While the rest of the world looked up to the night sky, NASA astronaut Terry Virts took a glimpse outside of the International Space Station to capture the glow of this week's cosmic display.
Mr Virts, an American, witnessed the impressive light show of aurora borealis as the space station travelled above the North Pole and Russia.
The northern lights, as they are also known, are the result of collisions between the Earth's gaseous particles and matter released by the Sun's atmosphere.
Astronomy enthusiasts have been spoilt this week with aurora australis, or the southern lights, putting on a spectacular show in the southern hemisphere on Tuesday night.
According to the Australian Bureau of Meteorology, auroras are "caused when electrically charged electrons and protons accelerate down the Earth's magnetic field lines and collide with neutral atoms in the upper atmosphere - usually about 100 kilometres above the Earth".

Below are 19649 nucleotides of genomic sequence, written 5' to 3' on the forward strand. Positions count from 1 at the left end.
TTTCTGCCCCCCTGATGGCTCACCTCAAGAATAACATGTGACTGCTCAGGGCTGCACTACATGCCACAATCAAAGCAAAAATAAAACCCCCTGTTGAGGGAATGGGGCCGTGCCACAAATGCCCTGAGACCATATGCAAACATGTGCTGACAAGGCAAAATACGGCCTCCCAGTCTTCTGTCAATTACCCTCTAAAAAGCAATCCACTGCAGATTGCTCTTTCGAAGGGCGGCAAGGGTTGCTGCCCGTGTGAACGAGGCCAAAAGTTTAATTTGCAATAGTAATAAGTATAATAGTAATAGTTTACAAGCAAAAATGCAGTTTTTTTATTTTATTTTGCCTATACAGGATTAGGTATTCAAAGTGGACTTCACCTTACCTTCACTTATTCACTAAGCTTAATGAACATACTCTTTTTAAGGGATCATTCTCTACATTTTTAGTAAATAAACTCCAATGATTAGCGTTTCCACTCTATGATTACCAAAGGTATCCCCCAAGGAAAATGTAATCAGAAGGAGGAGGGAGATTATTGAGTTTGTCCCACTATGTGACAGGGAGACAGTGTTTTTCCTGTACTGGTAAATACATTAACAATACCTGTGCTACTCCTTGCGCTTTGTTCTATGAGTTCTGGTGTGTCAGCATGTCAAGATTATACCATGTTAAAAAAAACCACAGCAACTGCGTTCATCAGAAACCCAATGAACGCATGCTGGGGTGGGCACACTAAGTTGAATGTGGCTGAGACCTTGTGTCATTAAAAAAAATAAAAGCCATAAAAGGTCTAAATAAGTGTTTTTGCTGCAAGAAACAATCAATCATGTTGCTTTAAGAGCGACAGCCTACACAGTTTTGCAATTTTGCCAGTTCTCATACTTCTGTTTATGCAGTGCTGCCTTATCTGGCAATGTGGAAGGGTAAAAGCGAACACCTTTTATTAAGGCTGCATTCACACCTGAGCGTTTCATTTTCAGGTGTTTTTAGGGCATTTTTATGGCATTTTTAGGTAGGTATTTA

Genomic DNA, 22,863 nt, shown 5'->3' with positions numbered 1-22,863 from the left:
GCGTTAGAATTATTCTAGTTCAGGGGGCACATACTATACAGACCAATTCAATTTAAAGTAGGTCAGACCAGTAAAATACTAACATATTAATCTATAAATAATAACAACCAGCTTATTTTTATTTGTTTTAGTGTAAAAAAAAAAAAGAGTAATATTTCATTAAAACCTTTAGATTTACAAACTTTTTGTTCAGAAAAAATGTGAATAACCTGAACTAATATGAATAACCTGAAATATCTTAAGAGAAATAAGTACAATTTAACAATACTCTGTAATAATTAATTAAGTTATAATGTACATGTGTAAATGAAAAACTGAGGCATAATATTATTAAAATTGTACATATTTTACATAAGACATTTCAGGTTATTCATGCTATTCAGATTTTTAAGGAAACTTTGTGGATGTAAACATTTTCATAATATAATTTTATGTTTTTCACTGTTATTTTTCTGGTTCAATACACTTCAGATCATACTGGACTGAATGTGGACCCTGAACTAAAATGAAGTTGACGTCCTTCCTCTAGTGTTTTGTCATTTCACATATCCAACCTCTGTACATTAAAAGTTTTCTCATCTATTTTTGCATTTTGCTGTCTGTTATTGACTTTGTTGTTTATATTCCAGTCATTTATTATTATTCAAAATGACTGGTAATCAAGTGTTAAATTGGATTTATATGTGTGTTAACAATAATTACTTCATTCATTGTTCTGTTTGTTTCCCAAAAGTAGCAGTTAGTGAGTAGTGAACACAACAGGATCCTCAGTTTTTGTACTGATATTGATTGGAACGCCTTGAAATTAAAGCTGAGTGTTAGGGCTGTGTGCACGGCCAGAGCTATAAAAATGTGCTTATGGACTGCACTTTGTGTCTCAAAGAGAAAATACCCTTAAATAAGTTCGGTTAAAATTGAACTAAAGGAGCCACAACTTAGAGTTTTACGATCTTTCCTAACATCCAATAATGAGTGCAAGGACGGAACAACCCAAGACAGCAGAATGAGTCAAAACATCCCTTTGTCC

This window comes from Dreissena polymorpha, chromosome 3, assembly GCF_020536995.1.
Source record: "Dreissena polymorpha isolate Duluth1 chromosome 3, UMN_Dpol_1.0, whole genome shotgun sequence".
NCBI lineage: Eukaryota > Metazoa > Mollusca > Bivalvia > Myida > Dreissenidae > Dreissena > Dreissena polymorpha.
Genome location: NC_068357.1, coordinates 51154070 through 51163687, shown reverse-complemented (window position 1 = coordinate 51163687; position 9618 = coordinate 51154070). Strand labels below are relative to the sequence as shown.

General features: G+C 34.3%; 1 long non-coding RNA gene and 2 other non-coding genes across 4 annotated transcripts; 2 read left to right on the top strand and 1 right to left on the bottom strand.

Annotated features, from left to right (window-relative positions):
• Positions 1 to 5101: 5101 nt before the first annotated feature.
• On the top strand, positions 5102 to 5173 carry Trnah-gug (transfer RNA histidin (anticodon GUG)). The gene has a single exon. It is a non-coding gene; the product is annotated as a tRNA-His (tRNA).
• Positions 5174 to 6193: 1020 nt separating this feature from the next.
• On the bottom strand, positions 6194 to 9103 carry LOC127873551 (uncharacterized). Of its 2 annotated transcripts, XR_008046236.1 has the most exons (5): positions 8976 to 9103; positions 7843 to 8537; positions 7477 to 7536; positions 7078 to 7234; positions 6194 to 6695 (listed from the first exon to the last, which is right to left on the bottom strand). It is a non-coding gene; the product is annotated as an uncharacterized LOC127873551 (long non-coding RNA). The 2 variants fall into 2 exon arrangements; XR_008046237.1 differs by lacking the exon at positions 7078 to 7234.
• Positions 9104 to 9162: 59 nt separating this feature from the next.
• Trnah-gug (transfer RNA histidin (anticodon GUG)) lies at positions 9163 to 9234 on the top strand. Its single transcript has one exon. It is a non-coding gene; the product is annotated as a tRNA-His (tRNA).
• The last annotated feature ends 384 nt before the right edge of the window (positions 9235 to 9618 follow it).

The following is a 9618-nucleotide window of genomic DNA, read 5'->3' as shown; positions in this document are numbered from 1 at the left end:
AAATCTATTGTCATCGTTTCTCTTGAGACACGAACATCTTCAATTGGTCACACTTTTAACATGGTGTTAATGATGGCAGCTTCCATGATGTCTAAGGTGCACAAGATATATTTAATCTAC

"These collisions cause the neutral atoms to fluoresce, emitting light at many different wavelengths," it said on its website.
Red and green are the most common shades to feature in auroras and are caused by the fluorescence of oxygen atoms, while blues and purples can appear when nitrogens atoms are at work.
For those out of sight of the impressive display, all was not lost as social media lit up with photos of aurora australis.
The beams were like skyscrapers in the sky. Was amazing to see. pic.twitter.com/pq3JUabj1S— Koen (@Koennz) March 17, 2015
Aurora Australis & the International Space Station in one photo. Queenstown can sure put on a show! pic.twitter.com/1tSIVy3ZEG— Tim McCready (@Tim_McCready) March 17, 2015